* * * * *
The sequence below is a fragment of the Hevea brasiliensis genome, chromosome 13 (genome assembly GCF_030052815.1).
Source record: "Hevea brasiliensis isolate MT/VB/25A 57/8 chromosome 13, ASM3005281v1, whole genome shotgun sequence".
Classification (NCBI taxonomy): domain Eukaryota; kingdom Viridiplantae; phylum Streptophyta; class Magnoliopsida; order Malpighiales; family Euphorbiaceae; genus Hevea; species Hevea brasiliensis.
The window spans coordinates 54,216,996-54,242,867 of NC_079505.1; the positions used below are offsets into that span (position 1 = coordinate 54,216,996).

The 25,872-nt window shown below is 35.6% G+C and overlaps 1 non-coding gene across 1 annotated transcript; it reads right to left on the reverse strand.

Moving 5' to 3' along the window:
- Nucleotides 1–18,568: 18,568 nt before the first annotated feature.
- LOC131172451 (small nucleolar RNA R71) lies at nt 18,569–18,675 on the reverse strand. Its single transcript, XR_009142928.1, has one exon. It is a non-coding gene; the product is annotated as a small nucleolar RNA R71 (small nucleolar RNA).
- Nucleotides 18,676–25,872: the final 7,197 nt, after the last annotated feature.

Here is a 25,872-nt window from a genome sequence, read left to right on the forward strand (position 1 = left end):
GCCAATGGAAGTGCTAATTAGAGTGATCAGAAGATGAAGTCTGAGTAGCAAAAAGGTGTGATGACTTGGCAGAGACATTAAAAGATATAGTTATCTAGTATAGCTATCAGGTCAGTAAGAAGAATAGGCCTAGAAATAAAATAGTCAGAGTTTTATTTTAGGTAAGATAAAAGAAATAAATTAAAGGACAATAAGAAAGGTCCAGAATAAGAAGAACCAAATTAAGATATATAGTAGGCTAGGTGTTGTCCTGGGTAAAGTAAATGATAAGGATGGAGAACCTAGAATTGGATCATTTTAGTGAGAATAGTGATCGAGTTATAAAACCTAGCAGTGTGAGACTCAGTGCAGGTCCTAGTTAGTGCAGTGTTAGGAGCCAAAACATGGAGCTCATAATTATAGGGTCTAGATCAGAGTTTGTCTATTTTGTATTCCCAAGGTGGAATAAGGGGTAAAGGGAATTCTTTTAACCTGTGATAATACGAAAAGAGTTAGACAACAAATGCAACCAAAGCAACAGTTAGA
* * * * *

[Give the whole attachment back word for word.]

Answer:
The sequence below is a fragment of the Hevea brasiliensis genome, chromosome 13 (genome assembly GCF_030052815.1).
Source record: "Hevea brasiliensis isolate MT/VB/25A 57/8 chromosome 13, ASM3005281v1, whole genome shotgun sequence".
Classification (NCBI taxonomy): domain Eukaryota; kingdom Viridiplantae; phylum Streptophyta; class Magnoliopsida; order Malpighiales; family Euphorbiaceae; genus Hevea; species Hevea brasiliensis.
The window spans coordinates 54,216,996-54,242,867 of NC_079505.1; the positions used below are offsets into that span (position 1 = coordinate 54,216,996).

The 25,872-nt window shown below is 35.6% G+C and overlaps 1 non-coding gene across 1 annotated transcript; it reads right to left on the reverse strand.

Moving 5' to 3' along the window:
- Nucleotides 1–18,568: 18,568 nt before the first annotated feature.
- LOC131172451 (small nucleolar RNA R71) lies at nt 18,569–18,675 on the reverse strand. Its single transcript, XR_009142928.1, has one exon. It is a non-coding gene; the product is annotated as a small nucleolar RNA R71 (small nucleolar RNA).
- Nucleotides 18,676–25,872: the final 7,197 nt, after the last annotated feature.

Here is a 25,872-nt window from a genome sequence, read left to right on the forward strand (position 1 = left end):
GCCAATGGAAGTGCTAATTAGAGTGATCAGAAGATGAAGTCTGAGTAGCAAAAAGGTGTGATGACTTGGCAGAGACATTAAAAGATATAGTTATCTAGTATAGCTATCAGGTCAGTAAGAAGAATAGGCCTAGAAATAAAATAGTCAGAGTTTTATTTTAGGTAAGATAAAAGAAATAAATTAAAGGACAATAAGAAAGGTCCAGAATAAGAAGAACCAAATTAAGATATATAGTAGGCTAGGTGTTGTCCTGGGTAAAGTAAATGATAAGGATGGAGAACCTAGAATTGGATCATTTTAGTGAGAATAGTGATCGAGTTATAAAACCTAGCAGTGTGAGACTCAGTGCAGGTCCTAGTTAGTGCAGTGTTAGGAGCCAAAACATGGAGCTCATAATTATAGGGTCTAGATCAGAGTTTGTCTATTTTGTATTCCCAAGGTGGAATAAGGGGTAAAGGGAATTCTTTTAACCTGTGATAATACGAAAAGAGTTAGACAACAAATGCAACCAAAGCAACAGTTAGA